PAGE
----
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10/05/1999

Embarrassing Moments and CCDs

Some weeks ago, I wrote that one of my professors at Pitt gave
us some great advice - always keep track of the units! We just
lost that Mars Orbiter because of a failure to do just that.
Specifically, English units data were fed to a computer
programmed for the metric system. The net result, crashing on
Mars, was what might be termed the first case of "pilot" error for
one of NASA''s spacecraft. I can imagine the state of mind of
those responsible for this goof on this most basic issue.
However, I can empathize with them, having made a
mathematical error of a different type on my Ph.D. thesis work
that nobody picked up prior to publication. An embarrassing
way to start my career!

But not my only embarrassment. On September 17, the U.S.
Postal Service issued a stamp commemorating the invention of
the integrated circuit (IC) at Texas Instruments in 1958. A
ceremony recognizing the inventor, Jack Kilby, was held in
Dallas on that day and quite a few former colleagues of Kilby
were present. Two years ago, I met Kilby at a Bell Labs (Lucent
Technologies) gala celebration of the 50th anniversary of the
invention of the transistor. Kilby is a very tall, imposing fellow
and, when I saw him, I confused him with George Dacey, a
former colleague at Bell Labs whom I hadn''t seen in many years.
George, another towering figure, also served on the board of
directors of W.R. Grace, a company whose stock I own. So, of
course, I sidled up to Kilby and said that I was glad to see him
again and that I had voted for him many times for his board post.
Kilby, known as the "humble giant" at Texas Instruments,
seemed perplexed but gracefully accepted my statement and I
walked away. Later that day, when he was introduced to give a
talk on his invention of the IC, I realized the error of my ways
and later conveyed my apologies to Kilby. Hopefully, he didn''t
regard me as a complete idiot!

At this same gala affair, I was quite pleased to see, and properly
identify, two former Bell Labs colleagues, Willard Boyle and
George Smith. These two gentlemen were also inventors, of
something so important that I told them I couldn''t understand
why they had not received the Nobel Prize for their invention,
which has now been around for 3 decades.

In 1991, my wife and I visited Tucson, Arizona after a meeting
in Phoenix. On the way to Tucson we stopped at Biosphere 2,
the glass-domed 3-acre enclosure designed to simulate a self
contained environment that might some day be realized in space,
perhaps on the moon or Mars. We watched as the biospherists
worked inside in the "ocean" and in the "desert" areas. There
was some controversy over this project, funded largely by one of
the wealthy Bass brothers, and there were unexpected problems
with buildup of carbon dioxide to unacceptable levels, partly due
to an El Nio. I believe that the original goal of housing a
number of biospherists for a period of 2 years was met or nearly
so but will try to check this out for a later column.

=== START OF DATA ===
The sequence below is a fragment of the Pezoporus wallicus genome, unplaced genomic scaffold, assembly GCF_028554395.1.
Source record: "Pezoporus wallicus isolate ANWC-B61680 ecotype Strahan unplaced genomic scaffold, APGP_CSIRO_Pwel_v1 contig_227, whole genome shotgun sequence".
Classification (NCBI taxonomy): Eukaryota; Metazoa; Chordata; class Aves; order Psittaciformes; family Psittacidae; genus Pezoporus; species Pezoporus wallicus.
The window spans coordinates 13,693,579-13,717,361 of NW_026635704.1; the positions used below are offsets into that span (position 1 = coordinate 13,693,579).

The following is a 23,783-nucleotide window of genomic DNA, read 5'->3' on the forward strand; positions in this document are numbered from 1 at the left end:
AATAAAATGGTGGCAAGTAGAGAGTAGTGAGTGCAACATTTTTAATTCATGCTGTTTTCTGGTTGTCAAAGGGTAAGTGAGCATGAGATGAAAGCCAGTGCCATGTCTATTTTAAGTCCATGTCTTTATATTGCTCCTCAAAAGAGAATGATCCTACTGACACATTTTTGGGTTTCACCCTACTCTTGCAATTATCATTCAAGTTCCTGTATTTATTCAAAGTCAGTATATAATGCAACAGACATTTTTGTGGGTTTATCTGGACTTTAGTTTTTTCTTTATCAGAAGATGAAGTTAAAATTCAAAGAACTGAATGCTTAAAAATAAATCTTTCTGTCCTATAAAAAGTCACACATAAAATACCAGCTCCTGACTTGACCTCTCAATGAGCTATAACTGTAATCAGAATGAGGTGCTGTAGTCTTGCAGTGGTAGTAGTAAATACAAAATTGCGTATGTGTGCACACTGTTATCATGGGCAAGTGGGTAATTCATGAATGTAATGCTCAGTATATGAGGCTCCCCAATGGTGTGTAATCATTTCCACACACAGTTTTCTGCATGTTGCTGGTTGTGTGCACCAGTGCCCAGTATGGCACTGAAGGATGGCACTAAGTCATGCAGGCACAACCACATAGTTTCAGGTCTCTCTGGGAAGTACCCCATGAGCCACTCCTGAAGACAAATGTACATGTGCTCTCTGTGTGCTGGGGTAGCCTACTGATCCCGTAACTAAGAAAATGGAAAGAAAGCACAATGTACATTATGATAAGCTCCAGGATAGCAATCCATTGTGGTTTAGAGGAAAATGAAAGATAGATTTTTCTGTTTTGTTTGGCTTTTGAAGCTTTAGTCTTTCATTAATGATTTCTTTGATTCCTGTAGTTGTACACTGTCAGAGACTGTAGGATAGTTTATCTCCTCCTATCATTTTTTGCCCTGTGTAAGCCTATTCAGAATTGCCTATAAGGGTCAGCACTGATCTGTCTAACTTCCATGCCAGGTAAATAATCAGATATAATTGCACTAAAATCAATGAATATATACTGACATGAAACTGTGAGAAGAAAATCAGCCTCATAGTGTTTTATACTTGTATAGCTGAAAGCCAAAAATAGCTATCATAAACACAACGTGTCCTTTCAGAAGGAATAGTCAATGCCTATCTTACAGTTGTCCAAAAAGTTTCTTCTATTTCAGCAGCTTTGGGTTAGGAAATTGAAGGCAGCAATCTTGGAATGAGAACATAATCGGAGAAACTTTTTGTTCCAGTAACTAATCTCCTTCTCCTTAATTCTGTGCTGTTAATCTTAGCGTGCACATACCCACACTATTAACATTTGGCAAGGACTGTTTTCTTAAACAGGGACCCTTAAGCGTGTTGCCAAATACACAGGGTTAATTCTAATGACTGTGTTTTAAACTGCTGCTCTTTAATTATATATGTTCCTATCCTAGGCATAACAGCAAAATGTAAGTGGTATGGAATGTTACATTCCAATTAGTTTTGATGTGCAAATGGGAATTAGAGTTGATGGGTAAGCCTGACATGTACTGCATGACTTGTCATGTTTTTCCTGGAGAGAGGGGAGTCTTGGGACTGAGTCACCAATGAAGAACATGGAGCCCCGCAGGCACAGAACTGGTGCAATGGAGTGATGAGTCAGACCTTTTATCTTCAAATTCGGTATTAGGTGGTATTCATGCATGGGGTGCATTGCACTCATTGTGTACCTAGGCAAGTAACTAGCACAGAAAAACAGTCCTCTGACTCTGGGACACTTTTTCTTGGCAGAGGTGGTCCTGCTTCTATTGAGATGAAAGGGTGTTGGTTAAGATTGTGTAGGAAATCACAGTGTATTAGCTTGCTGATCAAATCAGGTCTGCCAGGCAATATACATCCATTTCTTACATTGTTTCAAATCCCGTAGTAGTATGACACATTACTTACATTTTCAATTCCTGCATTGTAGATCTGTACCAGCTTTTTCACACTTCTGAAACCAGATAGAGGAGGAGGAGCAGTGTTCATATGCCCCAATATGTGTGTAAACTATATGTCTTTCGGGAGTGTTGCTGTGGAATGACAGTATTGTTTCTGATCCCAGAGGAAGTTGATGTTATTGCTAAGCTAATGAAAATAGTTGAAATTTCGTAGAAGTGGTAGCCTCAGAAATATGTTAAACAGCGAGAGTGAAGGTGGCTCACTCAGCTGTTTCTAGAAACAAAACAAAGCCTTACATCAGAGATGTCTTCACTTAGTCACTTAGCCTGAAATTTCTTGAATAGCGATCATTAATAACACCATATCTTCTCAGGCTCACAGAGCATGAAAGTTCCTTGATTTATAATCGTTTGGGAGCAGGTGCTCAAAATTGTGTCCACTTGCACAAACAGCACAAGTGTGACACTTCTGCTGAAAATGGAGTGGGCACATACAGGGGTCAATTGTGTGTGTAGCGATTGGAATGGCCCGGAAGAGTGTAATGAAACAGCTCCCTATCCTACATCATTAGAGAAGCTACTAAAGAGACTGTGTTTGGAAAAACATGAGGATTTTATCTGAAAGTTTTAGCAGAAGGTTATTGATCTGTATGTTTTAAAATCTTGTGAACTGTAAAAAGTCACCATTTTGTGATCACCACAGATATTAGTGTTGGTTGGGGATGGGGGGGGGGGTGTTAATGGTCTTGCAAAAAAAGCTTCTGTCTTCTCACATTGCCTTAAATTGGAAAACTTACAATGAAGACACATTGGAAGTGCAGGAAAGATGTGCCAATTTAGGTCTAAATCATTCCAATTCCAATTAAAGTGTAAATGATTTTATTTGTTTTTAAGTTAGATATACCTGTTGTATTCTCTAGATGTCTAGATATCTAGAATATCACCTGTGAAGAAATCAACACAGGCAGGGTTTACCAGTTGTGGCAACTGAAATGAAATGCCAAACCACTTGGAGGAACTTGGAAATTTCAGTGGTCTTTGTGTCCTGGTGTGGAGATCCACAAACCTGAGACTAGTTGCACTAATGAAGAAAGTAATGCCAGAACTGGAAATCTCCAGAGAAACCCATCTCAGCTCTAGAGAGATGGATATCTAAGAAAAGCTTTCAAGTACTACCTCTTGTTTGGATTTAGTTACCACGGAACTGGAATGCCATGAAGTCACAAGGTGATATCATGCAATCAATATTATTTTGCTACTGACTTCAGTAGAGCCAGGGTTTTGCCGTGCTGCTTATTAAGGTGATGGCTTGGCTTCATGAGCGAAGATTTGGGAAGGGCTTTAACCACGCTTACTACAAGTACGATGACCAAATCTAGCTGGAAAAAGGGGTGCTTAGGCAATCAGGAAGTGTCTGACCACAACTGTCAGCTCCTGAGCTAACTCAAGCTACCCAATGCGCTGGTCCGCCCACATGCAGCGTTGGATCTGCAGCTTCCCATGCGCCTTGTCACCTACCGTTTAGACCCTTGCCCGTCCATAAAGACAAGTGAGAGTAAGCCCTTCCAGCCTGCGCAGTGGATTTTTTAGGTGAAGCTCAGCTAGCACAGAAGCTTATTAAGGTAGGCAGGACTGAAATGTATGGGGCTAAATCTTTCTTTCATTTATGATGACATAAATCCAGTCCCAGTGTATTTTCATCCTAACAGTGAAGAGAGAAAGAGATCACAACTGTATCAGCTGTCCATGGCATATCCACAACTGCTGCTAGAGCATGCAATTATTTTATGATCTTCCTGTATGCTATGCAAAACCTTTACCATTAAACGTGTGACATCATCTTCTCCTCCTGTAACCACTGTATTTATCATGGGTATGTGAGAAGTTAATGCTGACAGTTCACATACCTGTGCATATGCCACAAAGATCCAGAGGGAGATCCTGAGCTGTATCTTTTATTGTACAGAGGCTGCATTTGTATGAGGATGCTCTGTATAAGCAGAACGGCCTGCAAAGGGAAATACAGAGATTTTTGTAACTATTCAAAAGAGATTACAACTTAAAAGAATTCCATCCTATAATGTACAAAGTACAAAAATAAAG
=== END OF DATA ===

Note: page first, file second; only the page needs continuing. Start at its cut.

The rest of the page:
As usual, I digress. On this trip to Tucson we also had another
space-related experience, a trip to the top of Kitt Peak, site of
several large telescopes, also housed in domes. We took a
guided tour of a couple of the telescopes and saw many beautiful
pictures of our universe. Inside one dome, the guide pointed out
that the workers below were engaged in the installation of
charge-coupled devices or CCDs. I informed the guide that I
knew the two inventors of the CCD, namely, the aforementioned
Bill Boyle and George Smith. In fact, Boyle was my executive
director at Bell Labs for a while when I worked on light emitting
diodes.

What is a CCD and why do I feel that it deserves a Nobel Prize?
A couple weeks ago, we considered the various kinds of
microscopes for looking at features as small as an atom. The
CCD is a device that can be said to enable us to look at just the
opposite, the monstrous structures in our universe. Indeed, I
have read a technical article that had the title "CCDs make
modern astronomy possible". But that''s not all. CCDs are key
ingredients not only in telescopes but also in many more
mundane things such as cameras, fax machines, scanners and
other types of applications involving images.

The CCD as an imaging device involves an array of pixels
connected in rows. For example a 2048 x 2048 array means that
there are 2048 rows, each row a string of 2048 connected pixels.
If you''re not familiar with pixels just look at the "o" here. You''ll
see the dots, or pixels, that make up the "o". Each pixel in a
CCD is an electronic circuit element with a metal oxide
semiconductor (MOS) capacitor, a device that can store an
electrical charge. You may remember that we have discussed
MOS devices earlier in these columns and that they are also the
key devices in the RAM memory in your computer. Each pixel
also incorporates a photosensitive element, that is, a device that
detects light and has an output that feeds a charge to be stored in
the MOS capacitor. The amount of charge fed to the capacitor
depends on the number of photons striking the detector and on
their energy or wavelength. Thus, if you''re looking at a distant
galaxy, just as with a film, the intensity of the light will vary
from pixel to pixel and hence the amount of charge will also
vary. Let''s say you want to get a picture of a very dim faraway
galaxy or star. Just as with a camera and a low light level, with
your telescope you have to have a longer exposure to get an
image.

After a while you have your array of pixels with their different
charges. Now what? I neglected to tell you that at the end of
each row there is an "output gate" which can convert the amount
of charge to a voltage proportional to the charge it receives.
Suppose we have a circuit for each row that moves the charge
from each pixel to the next pixel step by step, "charge coupling".
By doing this and with appropriate electronics, the output gate